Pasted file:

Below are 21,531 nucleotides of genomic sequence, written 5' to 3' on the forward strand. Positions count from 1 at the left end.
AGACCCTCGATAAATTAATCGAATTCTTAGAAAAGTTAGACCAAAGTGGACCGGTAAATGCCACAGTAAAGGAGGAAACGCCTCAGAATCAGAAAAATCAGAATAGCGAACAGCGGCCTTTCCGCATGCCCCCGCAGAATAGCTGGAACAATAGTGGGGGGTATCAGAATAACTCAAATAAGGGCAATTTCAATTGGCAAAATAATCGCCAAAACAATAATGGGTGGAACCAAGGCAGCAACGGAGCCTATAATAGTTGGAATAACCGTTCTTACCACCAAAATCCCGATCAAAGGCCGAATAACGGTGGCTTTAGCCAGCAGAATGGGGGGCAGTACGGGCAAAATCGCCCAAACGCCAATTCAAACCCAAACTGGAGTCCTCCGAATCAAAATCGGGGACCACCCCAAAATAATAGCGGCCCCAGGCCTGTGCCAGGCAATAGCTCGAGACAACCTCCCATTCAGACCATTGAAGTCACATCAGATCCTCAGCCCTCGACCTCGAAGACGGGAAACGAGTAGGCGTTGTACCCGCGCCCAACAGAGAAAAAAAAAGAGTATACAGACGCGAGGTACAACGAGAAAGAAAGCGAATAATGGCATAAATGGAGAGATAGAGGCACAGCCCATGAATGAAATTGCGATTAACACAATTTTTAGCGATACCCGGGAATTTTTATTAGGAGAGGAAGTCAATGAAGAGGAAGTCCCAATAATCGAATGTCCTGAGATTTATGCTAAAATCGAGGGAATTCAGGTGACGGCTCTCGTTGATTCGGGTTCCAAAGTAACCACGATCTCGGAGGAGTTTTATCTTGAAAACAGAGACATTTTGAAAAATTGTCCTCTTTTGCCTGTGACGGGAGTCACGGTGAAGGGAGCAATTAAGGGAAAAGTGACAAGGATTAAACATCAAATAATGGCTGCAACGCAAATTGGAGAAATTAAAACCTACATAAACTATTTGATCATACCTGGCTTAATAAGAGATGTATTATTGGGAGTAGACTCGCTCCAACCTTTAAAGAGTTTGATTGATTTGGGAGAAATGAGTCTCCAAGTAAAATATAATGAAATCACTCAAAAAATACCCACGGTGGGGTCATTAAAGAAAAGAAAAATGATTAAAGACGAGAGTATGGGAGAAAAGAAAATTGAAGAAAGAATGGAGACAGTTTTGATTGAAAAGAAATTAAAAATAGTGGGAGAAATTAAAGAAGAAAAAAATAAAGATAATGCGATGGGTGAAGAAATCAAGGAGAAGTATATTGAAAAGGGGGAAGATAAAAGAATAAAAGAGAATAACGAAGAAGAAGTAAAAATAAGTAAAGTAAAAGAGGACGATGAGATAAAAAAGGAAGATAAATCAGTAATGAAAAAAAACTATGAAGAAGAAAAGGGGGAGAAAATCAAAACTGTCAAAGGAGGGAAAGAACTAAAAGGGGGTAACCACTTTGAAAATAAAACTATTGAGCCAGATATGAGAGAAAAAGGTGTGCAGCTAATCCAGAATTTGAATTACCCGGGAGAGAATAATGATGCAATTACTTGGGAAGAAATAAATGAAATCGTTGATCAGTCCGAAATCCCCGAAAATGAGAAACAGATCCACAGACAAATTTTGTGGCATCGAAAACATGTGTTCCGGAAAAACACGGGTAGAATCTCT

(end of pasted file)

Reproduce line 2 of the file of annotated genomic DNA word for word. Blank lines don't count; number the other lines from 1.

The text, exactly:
AGACCCTCGATAAATTAATCGAATTCTTAGAAAAGTTAGACCAAAGTGGACCGGTAAATGCCACAGTAAAGGAGGAAACGCCTCAGAATCAGAAAAATCAGAATAGCGAACAGCGGCCTTTCCGCATGCCCCCGCAGAATAGCTGGAACAATAGTGGGGGGTATCAGAATAACTCAAATAAGGGCAATTTCAATTGGCAAAATAATCGCCAAAACAATAATGGGTGGAACCAAGGCAGCAACGGAGCCTATAATAGTTGGAATAACCGTTCTTACCACCAAAATCCCGATCAAAGGCCGAATAACGGTGGCTTTAGCCAGCAGAATGGGGGGCAGTACGGGCAAAATCGCCCAAACGCCAATTCAAACCCAAACTGGAGTCCTCCGAATCAAAATCGGGGACCACCCCAAAATAATAGCGGCCCCAGGCCTGTGCCAGGCAATAGCTCGAGACAACCTCCCATTCAGACCATTGAAGTCACATCAGATCCTCAGCCCTCGACCTCGAAGACGGGAAACGAGTAGGCGTTGTACCCGCGCCCAACAGAGAAAAAAAAAGAGTATACAGACGCGAGGTACAACGAGAAAGAAAGCGAATAATGGCATAAATGGAGAGATAGAGGCACAGCCCATGAATGAAATTGCGATTAACACAATTTTTAGCGATACCCGGGAATTTTTATTAGGAGAGGAAGTCAATGAAGAGGAAGTCCCAATAATCGAATGTCCTGAGATTTATGCTAAAATCGAGGGAATTCAGGTGACGGCTCTCGTTGATTCGGGTTCCAAAGTAACCACGATCTCGGAGGAGTTTTATCTTGAAAACAGAGACATTTTGAAAAATTGTCCTCTTTTGCCTGTGACGGGAGTCACGGTGAAGGGAGCAATTAAGGGAAAAGTGACAAGGATTAAACATCAAATAATGGCTGCAACGCAAATTGGAGAAATTAAAACCTACATAAACTATTTGATCATACCTGGCTTAATAAGAGATGTATTATTGGGAGTAGACTCGCTCCAACCTTTAAAGAGTTTGATTGATTTGGGAGAAATGAGTCTCCAAGTAAAATATAATGAAATCACTCAAAAAATACCCACGGTGGGGTCATTAAAGAAAAGAAAAATGATTAAAGACGAGAGTATGGGAGAAAAGAAAATTGAAGAAAGAATGGAGACAGTTTTGATTGAAAAGAAATTAAAAATAGTGGGAGAAATTAAAGAAGAAAAAAATAAAGATAATGCGATGGGTGAAGAAATCAAGGAGAAGTATATTGAAAAGGGGGAAGATAAAAGAATAAAAGAGAATAACGAAGAAGAAGTAAAAATAAGTAAAGTAAAAGAGGACGATGAGATAAAAAAGGAAGATAAATCAGTAATGAAAAAAAACTATGAAGAAGAAAAGGGGGAGAAAATCAAAACTGTCAAAGGAGGGAAAGAACTAAAAGGGGGTAACCACTTTGAAAATAAAACTATTGAGCCAGATATGAGAGAAAAAGGTGTGCAGCTAATCCAGAATTTGAATTACCCGGGAGAGAATAATGATGCAATTACTTGGGAAGAAATAAATGAAATCGTTGATCAGTCCGAAATCCCCGAAAATGAGAAACAGATCCACAGACAAATTTTGTGGCATCGAAAACATGTGTTCCGGAAAAACACGGGTAGAATCTCT